Why you really want a Persistent Staging Area in your Data Vault architecture
Recently at the Worldwide Data Vault Conference in Vermont USA (WWDVC) I had many conversations about the Persistent Staging Area (PSA) concept, also known as Historical Staging Area.
I have been using this idea for years and really can’t do without it. I would even go as far as saying you really want a PSA in your architecture. However there is a common opinion that having a PSA isn’t the best idea as it introduces a ‘2nd Data Warehouse’ in your architecture.
I fundamentally disagree with this and thought it would be good to explain this in more detail for today’s post. I wrote a post similar to this one back in 2012, but it needs a bit of an update :-).
What is a Persistent Staging Area?
For those new to the discussion, below is a quick introduction of the PSA.
A PSA is a record, or archive, of all data deltas (records) that were ever presented to the Data Warehouse (Staging Area) by its interfaces: historised raw data. Every record that is loaded into the Staging Area – a transient area (will be truncated regularly) – is sent to the PSA as well as to the upstream (usually Data Vault based) Integration Layer.
Following the Staging Layer architecture patterns: when records are loaded into the Staging Area they will be timestamped with the Load Date/Time Stamp (LOAD_DTS). It is also the role of the Staging Area ETL to capture the Event Date/Time (explained in more detail in the post covering Data Vault ‘time’) as well as logical deletes. Records then go two ways: into the PSA (part of the Staging Layer) and upwards into the Integration Layer.
The following diagram covers the overview outlined in the above paragraph:
As a quick explanation of the terms in this diagram: the ETL components are the typical loading patterns into the various areas of the Data Warehouse such as ‘Source to Staging’, ‘Staging to Data Vault’ and ‘Staging to PSA’. This is the foundation of the EDW.
The ‘Virtualisation’ arrow indicates the concept of NoETL for which I have written many articles. This is based on the idea that if you can reload & regenerate your entire Data Warehouse (schema and data) from your metadata, you can also opt to use the same metadata to create a view that simulates your Data Warehouse structure. Effectively you are then using that metadata (and model) as a ‘schema on read’ on raw historised data – your Data Warehouse model defines your schema.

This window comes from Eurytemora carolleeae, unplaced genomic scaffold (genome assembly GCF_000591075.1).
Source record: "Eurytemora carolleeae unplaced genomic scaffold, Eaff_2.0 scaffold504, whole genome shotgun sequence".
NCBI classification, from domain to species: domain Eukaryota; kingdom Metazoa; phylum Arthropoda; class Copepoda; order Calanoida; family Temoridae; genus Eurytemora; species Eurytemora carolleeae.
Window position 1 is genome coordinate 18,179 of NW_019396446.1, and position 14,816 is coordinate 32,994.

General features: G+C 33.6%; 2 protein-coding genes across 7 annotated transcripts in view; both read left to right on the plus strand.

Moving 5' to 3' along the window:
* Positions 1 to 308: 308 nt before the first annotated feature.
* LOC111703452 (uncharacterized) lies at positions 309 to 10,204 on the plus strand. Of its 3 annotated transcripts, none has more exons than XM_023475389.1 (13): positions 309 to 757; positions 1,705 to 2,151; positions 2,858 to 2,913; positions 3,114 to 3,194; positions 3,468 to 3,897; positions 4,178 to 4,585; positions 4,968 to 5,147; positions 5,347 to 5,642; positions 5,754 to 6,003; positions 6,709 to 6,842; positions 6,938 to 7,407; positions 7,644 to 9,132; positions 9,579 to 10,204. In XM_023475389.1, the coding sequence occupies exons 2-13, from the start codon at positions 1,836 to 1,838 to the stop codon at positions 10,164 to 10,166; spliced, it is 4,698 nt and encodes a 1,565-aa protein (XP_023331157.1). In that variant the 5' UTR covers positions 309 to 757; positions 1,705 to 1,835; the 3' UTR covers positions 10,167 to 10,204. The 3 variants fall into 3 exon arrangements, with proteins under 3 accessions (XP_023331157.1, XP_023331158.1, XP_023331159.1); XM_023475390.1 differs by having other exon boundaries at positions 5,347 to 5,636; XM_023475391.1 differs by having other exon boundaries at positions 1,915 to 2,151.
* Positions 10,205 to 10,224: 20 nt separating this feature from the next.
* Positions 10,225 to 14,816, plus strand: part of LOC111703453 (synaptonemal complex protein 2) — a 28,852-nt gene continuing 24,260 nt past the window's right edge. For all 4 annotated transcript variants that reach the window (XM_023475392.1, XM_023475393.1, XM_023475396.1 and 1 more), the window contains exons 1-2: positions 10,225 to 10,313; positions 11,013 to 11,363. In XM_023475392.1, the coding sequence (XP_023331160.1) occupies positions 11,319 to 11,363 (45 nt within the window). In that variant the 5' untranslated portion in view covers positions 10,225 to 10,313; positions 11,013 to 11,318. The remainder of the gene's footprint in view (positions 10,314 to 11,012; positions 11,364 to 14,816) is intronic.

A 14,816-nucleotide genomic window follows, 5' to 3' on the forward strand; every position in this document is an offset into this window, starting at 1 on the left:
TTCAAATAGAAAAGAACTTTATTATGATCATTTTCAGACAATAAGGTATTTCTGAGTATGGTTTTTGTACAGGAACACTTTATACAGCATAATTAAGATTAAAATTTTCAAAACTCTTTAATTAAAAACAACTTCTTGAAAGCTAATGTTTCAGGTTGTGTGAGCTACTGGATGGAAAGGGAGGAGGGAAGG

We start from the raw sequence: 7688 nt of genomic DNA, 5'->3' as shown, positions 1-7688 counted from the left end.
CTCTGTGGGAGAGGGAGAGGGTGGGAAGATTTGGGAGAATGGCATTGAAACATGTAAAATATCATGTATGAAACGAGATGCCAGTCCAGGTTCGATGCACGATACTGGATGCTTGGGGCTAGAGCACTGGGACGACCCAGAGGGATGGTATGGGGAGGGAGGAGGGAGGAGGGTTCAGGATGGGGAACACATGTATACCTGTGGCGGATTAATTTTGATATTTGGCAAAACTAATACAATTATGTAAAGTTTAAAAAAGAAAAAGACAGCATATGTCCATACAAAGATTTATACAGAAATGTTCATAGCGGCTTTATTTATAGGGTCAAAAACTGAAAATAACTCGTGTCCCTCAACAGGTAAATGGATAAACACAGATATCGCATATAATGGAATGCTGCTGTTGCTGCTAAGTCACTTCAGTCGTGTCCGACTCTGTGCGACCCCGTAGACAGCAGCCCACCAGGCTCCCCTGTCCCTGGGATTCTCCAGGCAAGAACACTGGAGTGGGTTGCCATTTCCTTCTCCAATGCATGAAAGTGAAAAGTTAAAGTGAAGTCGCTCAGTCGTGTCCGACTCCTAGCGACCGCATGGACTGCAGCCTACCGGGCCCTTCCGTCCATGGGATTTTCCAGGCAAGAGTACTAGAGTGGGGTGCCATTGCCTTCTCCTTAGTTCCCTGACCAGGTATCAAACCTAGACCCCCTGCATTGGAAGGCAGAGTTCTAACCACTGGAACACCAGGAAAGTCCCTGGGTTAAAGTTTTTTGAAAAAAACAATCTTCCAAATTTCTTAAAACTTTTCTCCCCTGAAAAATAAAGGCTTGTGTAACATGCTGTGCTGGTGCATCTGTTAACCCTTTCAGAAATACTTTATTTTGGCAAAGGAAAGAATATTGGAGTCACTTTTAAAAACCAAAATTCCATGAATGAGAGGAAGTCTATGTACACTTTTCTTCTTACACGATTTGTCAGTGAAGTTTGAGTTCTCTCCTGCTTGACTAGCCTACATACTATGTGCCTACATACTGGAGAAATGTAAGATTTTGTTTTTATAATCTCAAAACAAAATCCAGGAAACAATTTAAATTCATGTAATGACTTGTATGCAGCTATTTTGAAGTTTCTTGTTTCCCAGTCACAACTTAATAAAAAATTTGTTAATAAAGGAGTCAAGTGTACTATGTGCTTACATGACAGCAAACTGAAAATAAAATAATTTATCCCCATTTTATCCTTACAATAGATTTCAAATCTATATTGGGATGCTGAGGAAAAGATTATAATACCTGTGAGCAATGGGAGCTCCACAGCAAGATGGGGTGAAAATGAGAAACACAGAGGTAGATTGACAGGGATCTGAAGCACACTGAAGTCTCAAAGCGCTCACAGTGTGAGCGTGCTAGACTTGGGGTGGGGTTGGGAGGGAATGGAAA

Lastly, the ‘Reinitialisation’ arrow captures the process of physically (re)loading your entire history back into the Staging Area for a full rebuild or gap-fixing of your Integration Layer.
Why would you want this?
Simply put: because you will make mistakes in your model and this is the most complete and repeatable way to remediate these. More on this later.
So to start off, introducing a PSA does indeed create a 2nd repository of history in your Enterprise Data Warehouse architecture. But if that is a bad thing or not all depends on how you use and approach this. Let’s explore the benefits here:
- You can start straight away! You don’t need to wait for the modelling to be completed. This is an extremely useful feature because as soon as you know which interfaces you need (tables, files, messages) you can start ‘recording’ data deltas into your PSA. This gives you time to properly model out the Integration Layer (Data Vault): data is already being collected ready to go for further handling once your model is complete. When you are happy with your model you can ‘replay’ from your PSA and populate your Integration Layer.
- You can start small. You don’t need to load everything in the Data Vault straight away. If you only model what you need and leave the rest for later you will find there is more room for (modelling) discussions on the things that matter for the scope of your project, as opposed to spending time on elements that may be required later. As an example, if you need some additional attributes later you can reload that Satellite to populate the missing attribute back in time (as opposed to building history from that point onwards, potentially increasing record counts or requiring a bit of rework).